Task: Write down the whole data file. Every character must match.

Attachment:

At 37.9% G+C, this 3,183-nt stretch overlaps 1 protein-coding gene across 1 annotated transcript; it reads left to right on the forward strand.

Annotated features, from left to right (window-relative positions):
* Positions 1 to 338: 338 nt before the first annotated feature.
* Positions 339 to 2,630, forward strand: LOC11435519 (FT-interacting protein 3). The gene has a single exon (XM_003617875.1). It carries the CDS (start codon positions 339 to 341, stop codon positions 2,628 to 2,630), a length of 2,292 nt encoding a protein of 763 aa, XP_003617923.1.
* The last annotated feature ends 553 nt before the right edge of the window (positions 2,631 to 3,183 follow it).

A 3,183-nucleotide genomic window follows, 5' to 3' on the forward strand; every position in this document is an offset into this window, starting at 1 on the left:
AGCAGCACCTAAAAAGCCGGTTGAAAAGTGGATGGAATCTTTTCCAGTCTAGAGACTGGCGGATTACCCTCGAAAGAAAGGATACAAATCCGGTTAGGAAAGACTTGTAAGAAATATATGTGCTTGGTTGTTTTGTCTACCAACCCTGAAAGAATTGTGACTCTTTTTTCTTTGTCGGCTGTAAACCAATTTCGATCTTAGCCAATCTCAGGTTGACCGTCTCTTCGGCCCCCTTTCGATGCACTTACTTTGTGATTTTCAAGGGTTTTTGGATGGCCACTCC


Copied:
At 37.9% G+C, this 3,183-nt stretch overlaps 1 protein-coding gene across 1 annotated transcript; it reads left to right on the forward strand.

Annotated features, from left to right (window-relative positions):
* Positions 1 to 338: 338 nt before the first annotated feature.
* Positions 339 to 2,630, forward strand: LOC11435519 (FT-interacting protein 3). The gene has a single exon (XM_003617875.1). It carries the CDS (start codon positions 339 to 341, stop codon positions 2,628 to 2,630), a length of 2,292 nt encoding a protein of 763 aa, XP_003617923.1.
* The last annotated feature ends 553 nt before the right edge of the window (positions 2,631 to 3,183 follow it).

A 3,183-nucleotide genomic window follows, 5' to 3' on the forward strand; every position in this document is an offset into this window, starting at 1 on the left:
AGCAGCACCTAAAAAGCCGGTTGAAAAGTGGATGGAATCTTTTCCAGTCTAGAGACTGGCGGATTACCCTCGAAAGAAAGGATACAAATCCGGTTAGGAAAGACTTGTAAGAAATATATGTGCTTGGTTGTTTTGTCTACCAACCCTGAAAGAATTGTGACTCTTTTTTCTTTGTCGGCTGTAAACCAATTTCGATCTTAGCCAATCTCAGGTTGACCGTCTCTTCGGCCCCCTTTCGATGCACTTACTTTGTGATTTTCAAGGGTTTTTGGATGGCCACTCC